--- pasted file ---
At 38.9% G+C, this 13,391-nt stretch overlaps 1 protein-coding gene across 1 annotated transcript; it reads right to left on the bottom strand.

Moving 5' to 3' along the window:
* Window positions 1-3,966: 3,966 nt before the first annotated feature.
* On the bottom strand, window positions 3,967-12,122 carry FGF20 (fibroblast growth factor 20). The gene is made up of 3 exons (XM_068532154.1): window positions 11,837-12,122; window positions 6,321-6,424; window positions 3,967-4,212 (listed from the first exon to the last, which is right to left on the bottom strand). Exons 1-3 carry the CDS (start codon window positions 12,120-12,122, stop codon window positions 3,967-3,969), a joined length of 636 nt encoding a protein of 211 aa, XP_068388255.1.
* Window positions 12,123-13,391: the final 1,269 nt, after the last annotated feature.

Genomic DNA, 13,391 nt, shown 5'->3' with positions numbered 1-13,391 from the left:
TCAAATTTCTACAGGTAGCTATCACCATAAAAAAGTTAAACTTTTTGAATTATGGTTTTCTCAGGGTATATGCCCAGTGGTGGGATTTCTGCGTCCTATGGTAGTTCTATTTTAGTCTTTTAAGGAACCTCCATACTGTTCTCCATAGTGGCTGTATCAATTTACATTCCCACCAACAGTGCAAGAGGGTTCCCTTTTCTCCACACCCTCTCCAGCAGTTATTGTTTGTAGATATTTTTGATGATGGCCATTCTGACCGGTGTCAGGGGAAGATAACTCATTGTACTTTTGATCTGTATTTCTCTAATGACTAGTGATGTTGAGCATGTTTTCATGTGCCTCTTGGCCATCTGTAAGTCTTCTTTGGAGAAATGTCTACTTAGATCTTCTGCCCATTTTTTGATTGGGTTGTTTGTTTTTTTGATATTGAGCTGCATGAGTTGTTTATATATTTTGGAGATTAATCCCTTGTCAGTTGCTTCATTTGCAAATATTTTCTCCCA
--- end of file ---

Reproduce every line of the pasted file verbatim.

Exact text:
At 38.9% G+C, this 13,391-nt stretch overlaps 1 protein-coding gene across 1 annotated transcript; it reads right to left on the bottom strand.

Moving 5' to 3' along the window:
* Window positions 1-3,966: 3,966 nt before the first annotated feature.
* On the bottom strand, window positions 3,967-12,122 carry FGF20 (fibroblast growth factor 20). The gene is made up of 3 exons (XM_068532154.1): window positions 11,837-12,122; window positions 6,321-6,424; window positions 3,967-4,212 (listed from the first exon to the last, which is right to left on the bottom strand). Exons 1-3 carry the CDS (start codon window positions 12,120-12,122, stop codon window positions 3,967-3,969), a joined length of 636 nt encoding a protein of 211 aa, XP_068388255.1.
* Window positions 12,123-13,391: the final 1,269 nt, after the last annotated feature.

Genomic DNA, 13,391 nt, shown 5'->3' with positions numbered 1-13,391 from the left:
TCAAATTTCTACAGGTAGCTATCACCATAAAAAAGTTAAACTTTTTGAATTATGGTTTTCTCAGGGTATATGCCCAGTGGTGGGATTTCTGCGTCCTATGGTAGTTCTATTTTAGTCTTTTAAGGAACCTCCATACTGTTCTCCATAGTGGCTGTATCAATTTACATTCCCACCAACAGTGCAAGAGGGTTCCCTTTTCTCCACACCCTCTCCAGCAGTTATTGTTTGTAGATATTTTTGATGATGGCCATTCTGACCGGTGTCAGGGGAAGATAACTCATTGTACTTTTGATCTGTATTTCTCTAATGACTAGTGATGTTGAGCATGTTTTCATGTGCCTCTTGGCCATCTGTAAGTCTTCTTTGGAGAAATGTCTACTTAGATCTTCTGCCCATTTTTTGATTGGGTTGTTTGTTTTTTTGATATTGAGCTGCATGAGTTGTTTATATATTTTGGAGATTAATCCCTTGTCAGTTGCTTCATTTGCAAATATTTTCTCCCA